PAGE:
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Netflix's Big Mouth takes a sharp, surprisingly joyful look at the gross time that is puberty

Also, the comedy casts puberty as a literal hormone monster.

Andrew (John Mulaney) and his hormone monster (Nick Kroll) have about as weird a relationship as you might expect.

The most common way people describe going through puberty is “awkward.” But as Netflix’s new animated comedy Big Mouth would like to remind you, going through puberty is also downright disgusting.

The series spares no gross detail as it delves into the fraught world of adolescence and all the rages, bodily fluids, and knee-jerk masturbatory instincts it brings. Adding yet another layer of weirdness is that Big Mouth personifies puberty by way of opposing “hormone monsters,” with the lecherous Maury (series co-creator Nick Kroll) following meek Andrew (John Mulaney) as he frets his way through his new urges, while curvaceous Connie (Maya Rudolph) tags alongside Jessi (Jessi Klein) to prod her into indulging in vicious mood swings.

The show’s 10 episodes are overall very silly, and often ridiculous just for the sake of it. Maury in particular is a walking, talking id who takes gleeful advantage of Netflix’s lack of censors; there’s no other show I can think of that would cast the role one of its young protagonists’ closest confidants as the horny ghost of Duke Ellington living in his attic. At one point, there’s a bizarre sidebar about Jay, the resident hothead of Andrew and Jessi’s school who’s voiced appropriately by comedy’s resident hothead Jason Mantzoukas, accidentally impregnating a pillow.

But what makes Big Mouth more than the sum of its many, many dick jokes is the fact that beneath its raging hormones and truly gross humor lies an enormously sympathetic heart.

Andrew, for example, is growing almost despite himself, sporting a patchy mustache while furtively masturbating to fantasies of his father’s assistant. But his best friend Nick (also voiced by Kroll) is still firmly stuck in preadolescence, barely as tall as Andrew’s shoulders, lacking the sex drive that’s slowly but surely taking over Andrew’s brain, and confused as to why his own body is taking so long to catch up.

When Andrew’s not caught up in his lustful reveries (not to mention Maury’s encouragement to indulge every last deranged one of them), his friendship with Nick is genuinely touching, and a real portrayal of how hard it can be for teens to navigate relationships when they’re growing up at different rates. It doesn’t hurt that Kroll and Mulaney have an easy chemistry from years of performing together (most notably in the Broadway run of their two-man show Oh, Hello). And fans of the duo will appreciate the way they twist their usual roles, with the typically more aggressive Kroll voicing Nick’s wide-eyed innocence and Mulaney — whose own standup comedy is as good-boy clean as it gets these days — taking on Andrew’s increasingly crass instincts.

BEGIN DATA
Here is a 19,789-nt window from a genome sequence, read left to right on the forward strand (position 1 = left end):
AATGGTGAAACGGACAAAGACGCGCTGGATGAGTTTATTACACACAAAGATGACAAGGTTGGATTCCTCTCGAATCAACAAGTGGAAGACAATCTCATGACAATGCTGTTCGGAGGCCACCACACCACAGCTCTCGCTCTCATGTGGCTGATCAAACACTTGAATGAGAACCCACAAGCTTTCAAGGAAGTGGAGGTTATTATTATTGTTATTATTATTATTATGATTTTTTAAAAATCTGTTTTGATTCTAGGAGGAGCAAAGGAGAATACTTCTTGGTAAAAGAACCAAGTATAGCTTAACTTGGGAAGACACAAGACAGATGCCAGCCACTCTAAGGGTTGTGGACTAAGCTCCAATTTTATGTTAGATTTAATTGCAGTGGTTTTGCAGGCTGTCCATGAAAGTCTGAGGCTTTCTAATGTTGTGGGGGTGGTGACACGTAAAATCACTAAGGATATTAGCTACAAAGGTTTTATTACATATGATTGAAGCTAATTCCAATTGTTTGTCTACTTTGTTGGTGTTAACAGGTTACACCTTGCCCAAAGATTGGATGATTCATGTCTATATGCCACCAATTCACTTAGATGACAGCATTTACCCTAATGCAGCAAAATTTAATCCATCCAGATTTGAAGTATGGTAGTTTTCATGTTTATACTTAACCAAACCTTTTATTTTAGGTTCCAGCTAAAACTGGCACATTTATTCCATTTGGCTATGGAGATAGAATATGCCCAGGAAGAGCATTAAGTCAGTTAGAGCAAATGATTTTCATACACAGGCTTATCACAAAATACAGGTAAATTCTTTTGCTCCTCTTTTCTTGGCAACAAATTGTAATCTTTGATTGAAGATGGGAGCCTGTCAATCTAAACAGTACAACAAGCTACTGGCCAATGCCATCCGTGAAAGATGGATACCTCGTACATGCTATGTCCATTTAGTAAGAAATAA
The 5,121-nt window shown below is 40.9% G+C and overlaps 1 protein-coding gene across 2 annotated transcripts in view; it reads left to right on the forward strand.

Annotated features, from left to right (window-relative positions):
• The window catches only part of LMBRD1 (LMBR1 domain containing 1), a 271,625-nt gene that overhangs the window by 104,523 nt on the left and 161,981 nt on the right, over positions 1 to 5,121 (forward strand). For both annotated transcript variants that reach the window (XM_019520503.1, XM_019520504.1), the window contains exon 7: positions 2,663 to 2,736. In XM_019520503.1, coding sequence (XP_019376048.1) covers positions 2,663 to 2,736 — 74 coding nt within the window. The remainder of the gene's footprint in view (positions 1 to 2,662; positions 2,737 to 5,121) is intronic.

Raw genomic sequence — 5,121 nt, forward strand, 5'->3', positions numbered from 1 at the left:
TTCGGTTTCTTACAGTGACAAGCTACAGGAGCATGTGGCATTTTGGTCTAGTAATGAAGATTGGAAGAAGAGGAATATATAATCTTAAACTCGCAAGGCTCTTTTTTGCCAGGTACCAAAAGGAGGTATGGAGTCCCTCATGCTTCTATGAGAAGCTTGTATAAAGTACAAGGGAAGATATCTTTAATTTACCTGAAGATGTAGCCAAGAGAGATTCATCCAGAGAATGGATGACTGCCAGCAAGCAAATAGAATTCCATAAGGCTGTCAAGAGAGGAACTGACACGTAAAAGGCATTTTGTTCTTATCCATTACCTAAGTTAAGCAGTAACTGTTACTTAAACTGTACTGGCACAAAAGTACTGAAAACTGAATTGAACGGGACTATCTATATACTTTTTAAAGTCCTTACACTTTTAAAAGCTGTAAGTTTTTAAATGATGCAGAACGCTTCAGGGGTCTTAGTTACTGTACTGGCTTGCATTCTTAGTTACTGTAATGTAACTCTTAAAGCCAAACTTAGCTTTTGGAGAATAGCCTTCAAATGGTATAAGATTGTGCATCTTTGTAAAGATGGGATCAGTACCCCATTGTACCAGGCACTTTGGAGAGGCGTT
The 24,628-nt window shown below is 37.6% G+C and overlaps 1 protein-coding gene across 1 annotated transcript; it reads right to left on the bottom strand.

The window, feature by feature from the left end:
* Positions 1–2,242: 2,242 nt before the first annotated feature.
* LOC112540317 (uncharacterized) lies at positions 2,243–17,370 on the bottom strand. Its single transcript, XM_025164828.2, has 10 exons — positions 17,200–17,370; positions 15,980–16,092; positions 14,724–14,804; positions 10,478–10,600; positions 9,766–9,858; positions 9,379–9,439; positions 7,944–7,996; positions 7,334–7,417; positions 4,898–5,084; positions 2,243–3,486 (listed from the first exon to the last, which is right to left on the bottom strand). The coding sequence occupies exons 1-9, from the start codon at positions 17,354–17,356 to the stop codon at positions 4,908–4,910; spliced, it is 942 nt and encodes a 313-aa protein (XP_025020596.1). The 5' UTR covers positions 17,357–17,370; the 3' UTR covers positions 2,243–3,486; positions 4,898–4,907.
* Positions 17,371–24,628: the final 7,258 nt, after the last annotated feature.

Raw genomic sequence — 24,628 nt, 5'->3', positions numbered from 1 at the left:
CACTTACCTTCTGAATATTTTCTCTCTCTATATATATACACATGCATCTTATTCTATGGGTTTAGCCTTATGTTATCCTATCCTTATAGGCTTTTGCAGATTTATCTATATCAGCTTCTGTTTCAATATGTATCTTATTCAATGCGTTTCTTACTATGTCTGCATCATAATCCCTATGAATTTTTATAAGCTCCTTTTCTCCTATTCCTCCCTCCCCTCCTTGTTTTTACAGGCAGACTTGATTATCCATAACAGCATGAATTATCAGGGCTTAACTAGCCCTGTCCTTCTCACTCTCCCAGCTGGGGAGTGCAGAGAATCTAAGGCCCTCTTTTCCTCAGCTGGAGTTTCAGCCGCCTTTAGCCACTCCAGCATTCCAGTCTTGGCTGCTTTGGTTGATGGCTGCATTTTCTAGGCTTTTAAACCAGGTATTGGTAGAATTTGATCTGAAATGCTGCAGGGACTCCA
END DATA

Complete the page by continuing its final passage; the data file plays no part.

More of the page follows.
After watching the first episode of Big Mouth, I wasn’t sure if the show could sustain itself for 10 episodes; watching adolescent boys dwell in their own depravity for too long can get old fast. But in its second episode, Big Mouth makes a smart move by bringing both Nick and Andrew’s deadpan friend Jessi and Andrew’s nerdy crush Missy (Jenny Slate) into the spotlight.

Once Jessi is visited by her first period and her own hormone monster — which, again, is voiced to diabolical perfection by Rudolph — she starts flying into the kinds of random rages and inexplicable bouts of attraction that often define puberty for young girls, an experience that’s much more rare to see depicted on TV than that of boys like Nick and Andrew.

Meanwhile, live wire Missy (whom Slate voices like she’s constantly gushing through a mouth of marbles) bounces between her competing emotions as if she simply has way too much sparking energy for her body to contain — which, of course, she does. And throughout the season, Big Mouth is careful to not only differentiate Jessi and Missy’s experiences from those of their male classmates, but to point out how messed up people’s reactions to them going through similar stages are by comparison.

If Big Mouth were just a series of jokes about how weird and gross puberty is, it wouldn’t be much more than a decent way to kill some time during a slow weekend. But the show achieves a new, deeper level of comedy by remaining hyper aware of the fact that puberty isn’t just about bodies changing, but about what it means to grow up at all.

The first 10 episodes of Big Mouth are currently available to stream on Netflix.

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